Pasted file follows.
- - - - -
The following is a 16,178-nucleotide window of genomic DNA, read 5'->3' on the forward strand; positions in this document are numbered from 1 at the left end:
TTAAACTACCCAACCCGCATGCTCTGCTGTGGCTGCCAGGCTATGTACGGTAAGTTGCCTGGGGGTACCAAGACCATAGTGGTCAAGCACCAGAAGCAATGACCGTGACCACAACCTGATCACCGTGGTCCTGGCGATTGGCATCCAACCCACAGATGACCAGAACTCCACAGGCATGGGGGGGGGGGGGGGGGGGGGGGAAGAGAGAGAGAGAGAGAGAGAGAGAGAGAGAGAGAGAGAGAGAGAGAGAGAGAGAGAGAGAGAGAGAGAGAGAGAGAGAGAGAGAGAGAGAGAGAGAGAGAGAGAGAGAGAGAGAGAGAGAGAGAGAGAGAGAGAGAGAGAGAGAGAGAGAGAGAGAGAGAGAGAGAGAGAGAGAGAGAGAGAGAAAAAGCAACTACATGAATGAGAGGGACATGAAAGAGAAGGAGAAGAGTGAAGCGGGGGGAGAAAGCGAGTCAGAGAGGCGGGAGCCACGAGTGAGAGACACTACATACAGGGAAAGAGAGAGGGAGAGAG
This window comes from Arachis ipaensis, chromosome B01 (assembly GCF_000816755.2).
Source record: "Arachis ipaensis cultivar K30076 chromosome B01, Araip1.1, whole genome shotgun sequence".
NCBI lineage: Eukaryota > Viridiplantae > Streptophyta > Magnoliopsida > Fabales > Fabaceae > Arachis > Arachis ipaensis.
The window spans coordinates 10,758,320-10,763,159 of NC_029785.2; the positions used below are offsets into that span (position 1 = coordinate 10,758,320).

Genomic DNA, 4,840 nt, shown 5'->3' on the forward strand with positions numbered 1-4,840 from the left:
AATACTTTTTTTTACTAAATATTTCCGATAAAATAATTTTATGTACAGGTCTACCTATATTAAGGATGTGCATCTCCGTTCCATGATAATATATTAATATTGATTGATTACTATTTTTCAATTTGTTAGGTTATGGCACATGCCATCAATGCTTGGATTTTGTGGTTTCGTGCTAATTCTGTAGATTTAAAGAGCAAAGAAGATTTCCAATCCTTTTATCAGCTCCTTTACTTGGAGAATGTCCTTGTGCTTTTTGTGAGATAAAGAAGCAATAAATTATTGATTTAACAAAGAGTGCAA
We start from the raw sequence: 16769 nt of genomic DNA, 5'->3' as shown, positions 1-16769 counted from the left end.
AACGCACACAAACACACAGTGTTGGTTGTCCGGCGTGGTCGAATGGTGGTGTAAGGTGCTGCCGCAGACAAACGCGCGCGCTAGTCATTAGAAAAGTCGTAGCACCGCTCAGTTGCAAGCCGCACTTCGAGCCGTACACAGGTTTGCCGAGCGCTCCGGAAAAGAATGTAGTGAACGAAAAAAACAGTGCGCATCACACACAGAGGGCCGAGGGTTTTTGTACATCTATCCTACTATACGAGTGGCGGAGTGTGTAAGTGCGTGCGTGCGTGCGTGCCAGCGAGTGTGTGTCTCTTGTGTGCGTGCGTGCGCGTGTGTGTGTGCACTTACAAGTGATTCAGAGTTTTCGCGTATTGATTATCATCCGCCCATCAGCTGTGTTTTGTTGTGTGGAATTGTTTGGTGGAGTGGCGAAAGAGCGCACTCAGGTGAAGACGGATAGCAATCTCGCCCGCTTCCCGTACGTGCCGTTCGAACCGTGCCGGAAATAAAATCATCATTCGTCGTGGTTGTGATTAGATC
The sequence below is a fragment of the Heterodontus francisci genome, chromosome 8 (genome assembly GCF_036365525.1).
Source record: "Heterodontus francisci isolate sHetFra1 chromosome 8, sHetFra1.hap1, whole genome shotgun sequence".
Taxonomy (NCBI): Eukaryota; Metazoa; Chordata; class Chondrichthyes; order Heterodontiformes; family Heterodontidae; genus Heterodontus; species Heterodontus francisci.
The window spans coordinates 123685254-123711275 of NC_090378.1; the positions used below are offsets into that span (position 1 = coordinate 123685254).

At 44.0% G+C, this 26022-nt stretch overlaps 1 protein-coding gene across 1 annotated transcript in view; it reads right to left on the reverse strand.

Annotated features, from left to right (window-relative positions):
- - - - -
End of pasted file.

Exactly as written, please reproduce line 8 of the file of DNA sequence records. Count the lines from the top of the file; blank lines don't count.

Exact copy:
AATACTTTTTTTTACTAAATATTTCCGATAAAATAATTTTATGTACAGGTCTACCTATATTAAGGATGTGCATCTCCGTTCCATGATAATATATTAATATTGATTGATTACTATTTTTCAATTTGTTAGGTTATGGCACATGCCATCAATGCTTGGATTTTGTGGTTTCGTGCTAATTCTGTAGATTTAAAGAGCAAAGAAGATTTCCAATCCTTTTATCAGCTCCTTTACTTGGAGAATGTCCTTGTGCTTTTTGTGAGATAAAGAAGCAATAAATTATTGATTTAACAAAGAGTGCAA